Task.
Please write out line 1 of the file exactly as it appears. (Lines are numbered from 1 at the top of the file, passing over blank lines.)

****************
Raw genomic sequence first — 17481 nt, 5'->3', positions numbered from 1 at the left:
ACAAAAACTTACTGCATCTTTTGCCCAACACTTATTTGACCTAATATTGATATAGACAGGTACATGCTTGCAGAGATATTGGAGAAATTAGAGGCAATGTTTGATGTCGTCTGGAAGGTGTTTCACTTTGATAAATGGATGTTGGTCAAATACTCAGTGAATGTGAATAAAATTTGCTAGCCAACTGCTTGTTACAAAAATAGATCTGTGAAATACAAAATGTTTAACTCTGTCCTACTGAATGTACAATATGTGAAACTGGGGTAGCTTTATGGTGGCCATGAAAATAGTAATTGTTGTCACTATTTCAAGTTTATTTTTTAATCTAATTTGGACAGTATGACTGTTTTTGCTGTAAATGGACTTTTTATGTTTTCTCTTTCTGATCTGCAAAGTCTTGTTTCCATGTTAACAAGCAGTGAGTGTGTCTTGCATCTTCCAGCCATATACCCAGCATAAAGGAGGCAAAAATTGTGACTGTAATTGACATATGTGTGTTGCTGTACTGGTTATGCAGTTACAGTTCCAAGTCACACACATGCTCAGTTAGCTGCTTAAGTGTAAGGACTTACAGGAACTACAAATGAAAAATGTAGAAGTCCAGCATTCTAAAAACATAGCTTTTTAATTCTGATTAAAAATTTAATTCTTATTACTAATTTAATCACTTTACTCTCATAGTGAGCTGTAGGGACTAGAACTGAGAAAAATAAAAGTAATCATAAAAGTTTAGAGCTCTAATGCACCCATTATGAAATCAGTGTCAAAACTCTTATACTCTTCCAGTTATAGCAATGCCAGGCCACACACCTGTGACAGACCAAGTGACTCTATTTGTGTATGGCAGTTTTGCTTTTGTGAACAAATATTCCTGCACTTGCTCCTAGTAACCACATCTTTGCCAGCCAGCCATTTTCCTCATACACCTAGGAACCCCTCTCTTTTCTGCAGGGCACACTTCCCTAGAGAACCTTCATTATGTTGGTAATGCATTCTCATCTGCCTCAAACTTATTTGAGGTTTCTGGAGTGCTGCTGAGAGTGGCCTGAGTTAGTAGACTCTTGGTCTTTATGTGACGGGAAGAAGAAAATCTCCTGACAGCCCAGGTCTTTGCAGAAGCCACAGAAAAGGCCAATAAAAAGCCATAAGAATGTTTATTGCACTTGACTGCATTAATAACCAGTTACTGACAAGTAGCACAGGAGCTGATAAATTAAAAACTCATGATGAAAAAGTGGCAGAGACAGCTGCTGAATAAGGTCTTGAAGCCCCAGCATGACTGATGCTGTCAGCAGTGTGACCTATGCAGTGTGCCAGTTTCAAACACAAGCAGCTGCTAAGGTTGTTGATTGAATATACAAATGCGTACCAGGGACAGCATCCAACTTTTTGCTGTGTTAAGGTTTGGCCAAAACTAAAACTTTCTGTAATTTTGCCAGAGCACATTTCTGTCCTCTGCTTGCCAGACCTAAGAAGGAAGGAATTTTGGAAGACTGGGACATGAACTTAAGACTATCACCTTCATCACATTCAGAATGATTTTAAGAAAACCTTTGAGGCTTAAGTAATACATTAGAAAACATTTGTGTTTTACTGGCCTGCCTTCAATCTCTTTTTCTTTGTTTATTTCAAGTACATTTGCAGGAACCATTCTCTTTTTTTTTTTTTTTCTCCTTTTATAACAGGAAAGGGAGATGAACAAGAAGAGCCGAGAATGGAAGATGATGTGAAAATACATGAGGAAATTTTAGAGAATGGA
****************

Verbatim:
Raw genomic sequence first — 17481 nt, 5'->3', positions numbered from 1 at the left: